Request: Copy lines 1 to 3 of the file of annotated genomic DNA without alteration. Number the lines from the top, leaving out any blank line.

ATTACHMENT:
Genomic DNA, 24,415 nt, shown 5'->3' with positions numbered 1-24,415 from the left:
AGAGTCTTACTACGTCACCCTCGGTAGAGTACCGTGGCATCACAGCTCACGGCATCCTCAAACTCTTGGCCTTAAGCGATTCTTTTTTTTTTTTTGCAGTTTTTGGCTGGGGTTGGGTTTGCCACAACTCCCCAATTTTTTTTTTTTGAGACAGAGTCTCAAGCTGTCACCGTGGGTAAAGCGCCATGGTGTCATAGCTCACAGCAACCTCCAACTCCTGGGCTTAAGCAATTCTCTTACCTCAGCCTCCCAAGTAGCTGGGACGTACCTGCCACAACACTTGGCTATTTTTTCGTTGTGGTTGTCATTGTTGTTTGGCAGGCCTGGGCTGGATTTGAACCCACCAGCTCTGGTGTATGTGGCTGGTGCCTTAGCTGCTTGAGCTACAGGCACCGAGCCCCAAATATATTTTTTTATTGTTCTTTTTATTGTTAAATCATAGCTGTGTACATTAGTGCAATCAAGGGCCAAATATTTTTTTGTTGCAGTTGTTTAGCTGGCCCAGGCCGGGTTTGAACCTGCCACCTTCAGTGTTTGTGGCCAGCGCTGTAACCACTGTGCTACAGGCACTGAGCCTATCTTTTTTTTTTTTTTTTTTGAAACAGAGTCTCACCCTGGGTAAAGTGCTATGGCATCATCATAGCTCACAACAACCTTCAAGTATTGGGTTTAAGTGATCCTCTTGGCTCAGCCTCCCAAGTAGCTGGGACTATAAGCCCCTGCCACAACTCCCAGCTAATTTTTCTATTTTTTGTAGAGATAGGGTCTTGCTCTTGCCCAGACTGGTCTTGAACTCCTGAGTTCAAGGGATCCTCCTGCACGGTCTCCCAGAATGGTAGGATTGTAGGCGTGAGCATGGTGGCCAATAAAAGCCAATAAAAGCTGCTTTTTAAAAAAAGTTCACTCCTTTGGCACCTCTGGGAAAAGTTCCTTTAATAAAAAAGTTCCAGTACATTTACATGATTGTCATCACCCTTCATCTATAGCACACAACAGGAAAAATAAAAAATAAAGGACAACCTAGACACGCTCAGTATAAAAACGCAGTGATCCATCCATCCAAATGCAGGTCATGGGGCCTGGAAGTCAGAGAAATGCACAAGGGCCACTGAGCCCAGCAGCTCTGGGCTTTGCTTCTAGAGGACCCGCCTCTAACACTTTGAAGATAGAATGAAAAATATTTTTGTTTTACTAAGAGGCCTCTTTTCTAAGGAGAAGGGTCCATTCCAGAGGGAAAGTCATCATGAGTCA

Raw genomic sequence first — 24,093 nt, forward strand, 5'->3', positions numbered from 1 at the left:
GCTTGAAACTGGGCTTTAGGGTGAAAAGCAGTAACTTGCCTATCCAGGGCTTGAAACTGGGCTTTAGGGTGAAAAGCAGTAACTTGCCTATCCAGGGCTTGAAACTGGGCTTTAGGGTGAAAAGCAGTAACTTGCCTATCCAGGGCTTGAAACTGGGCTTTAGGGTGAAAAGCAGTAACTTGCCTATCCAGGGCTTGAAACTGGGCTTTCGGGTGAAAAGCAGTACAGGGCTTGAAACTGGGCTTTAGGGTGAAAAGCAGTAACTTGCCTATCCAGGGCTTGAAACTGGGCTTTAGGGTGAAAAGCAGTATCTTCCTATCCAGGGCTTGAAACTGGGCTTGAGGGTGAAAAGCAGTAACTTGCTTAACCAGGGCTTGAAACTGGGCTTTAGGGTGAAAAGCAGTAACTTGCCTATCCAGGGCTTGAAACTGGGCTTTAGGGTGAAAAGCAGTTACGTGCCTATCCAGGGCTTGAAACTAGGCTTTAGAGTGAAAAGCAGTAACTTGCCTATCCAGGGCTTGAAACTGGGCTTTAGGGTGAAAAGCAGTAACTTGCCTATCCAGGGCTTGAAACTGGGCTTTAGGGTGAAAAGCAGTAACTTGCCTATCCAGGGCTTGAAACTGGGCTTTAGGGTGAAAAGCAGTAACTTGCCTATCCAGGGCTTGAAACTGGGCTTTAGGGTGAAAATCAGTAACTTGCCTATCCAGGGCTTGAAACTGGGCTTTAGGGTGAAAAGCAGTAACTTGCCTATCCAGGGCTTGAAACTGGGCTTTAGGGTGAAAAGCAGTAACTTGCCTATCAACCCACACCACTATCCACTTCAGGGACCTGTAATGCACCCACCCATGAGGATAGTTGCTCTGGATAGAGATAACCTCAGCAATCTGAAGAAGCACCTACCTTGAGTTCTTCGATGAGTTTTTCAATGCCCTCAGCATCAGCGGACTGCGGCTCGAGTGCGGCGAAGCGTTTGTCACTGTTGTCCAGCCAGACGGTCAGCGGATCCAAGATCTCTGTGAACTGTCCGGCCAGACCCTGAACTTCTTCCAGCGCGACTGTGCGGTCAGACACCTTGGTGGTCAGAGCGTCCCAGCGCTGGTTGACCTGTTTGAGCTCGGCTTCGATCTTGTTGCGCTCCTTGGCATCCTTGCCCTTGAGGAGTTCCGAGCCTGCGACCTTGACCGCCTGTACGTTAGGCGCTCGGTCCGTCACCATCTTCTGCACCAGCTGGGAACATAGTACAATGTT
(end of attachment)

Genomic DNA, 24,415 nt, shown 5'->3' with positions numbered 1-24,415 from the left:
AGAGTCTTACTACGTCACCCTCGGTAGAGTACCGTGGCATCACAGCTCACGGCATCCTCAAACTCTTGGCCTTAAGCGATTCTTTTTTTTTTTTTGCAGTTTTTGGCTGGGGTTGGGTTTGCCACAACTCCCCAATTTTTTTTTTTTGAGACAGAGTCTCAAGCTGTCACCGTGGGTAAAGCGCCATGGTGTCATAGCTCACAGCAACCTCCAACTCCTGGGCTTAAGCAATTCTCTTACCTCAGCCTCCCAAGTAGCTGGGACGTACCTGCCACAACACTTGGCTATTTTTTCGTTGTGGTTGTCATTGTTGTTTGGCAGGCCTGGGCTGGATTTGAACCCACCAGCTCTGGTGTATGTGGCTGGTGCCTTAGCTGCTTGAGCTACAGGCACCGAGCCCCAAATATATTTTTTTATTGTTCTTTTTATTGTTAAATCATAGCTGTGTACATTAGTGCAATCAAGGGCCAAATATTTTTTTGTTGCAGTTGTTTAGCTGGCCCAGGCCGGGTTTGAACCTGCCACCTTCAGTGTTTGTGGCCAGCGCTGTAACCACTGTGCTACAGGCACTGAGCCTATCTTTTTTTTTTTTTTTTTTGAAACAGAGTCTCACCCTGGGTAAAGTGCTATGGCATCATCATAGCTCACAACAACCTTCAAGTATTGGGTTTAAGTGATCCTCTTGGCTCAGCCTCCCAAGTAGCTGGGACTATAAGCCCCTGCCACAACTCCCAGCTAATTTTTCTATTTTTTGTAGAGATAGGGTCTTGCTCTTGCCCAGACTGGTCTTGAACTCCTGAGTTCAAGGGATCCTCCTGCACGGTCTCCCAGAATGGTAGGATTGTAGGCGTGAGCATGGTGGCCAATAAAAGCCAATAAAAGCTGCTTTTTAAAAAAAGTTCACTCCTTTGGCACCTCTGGGAAAAGTTCCTTTAATAAAAAAGTTCCAGTACATTTACATGATTGTCATCACCCTTCATCTATAGCACACAACAGGAAAAATAAAAAATAAAGGACAACCTAGACACGCTCAGTATAAAAACGCAGTGATCCATCCATCCAAATGCAGGTCATGGGGCCTGGAAGTCAGAGAAATGCACAAGGGCCACTGAGCCCAGCAGCTCTGGGCTTTGCTTCTAGAGGACCCGCCTCTAACACTTTGAAGATAGAATGAAAAATATTTTTGTTTTACTAAGAGGCCTCTTTTCTAAGGAGAAGGGTCCATTCCAGAGGGAAAGTCATCATGAGTCA

Raw genomic sequence first — 24,093 nt, forward strand, 5'->3', positions numbered from 1 at the left: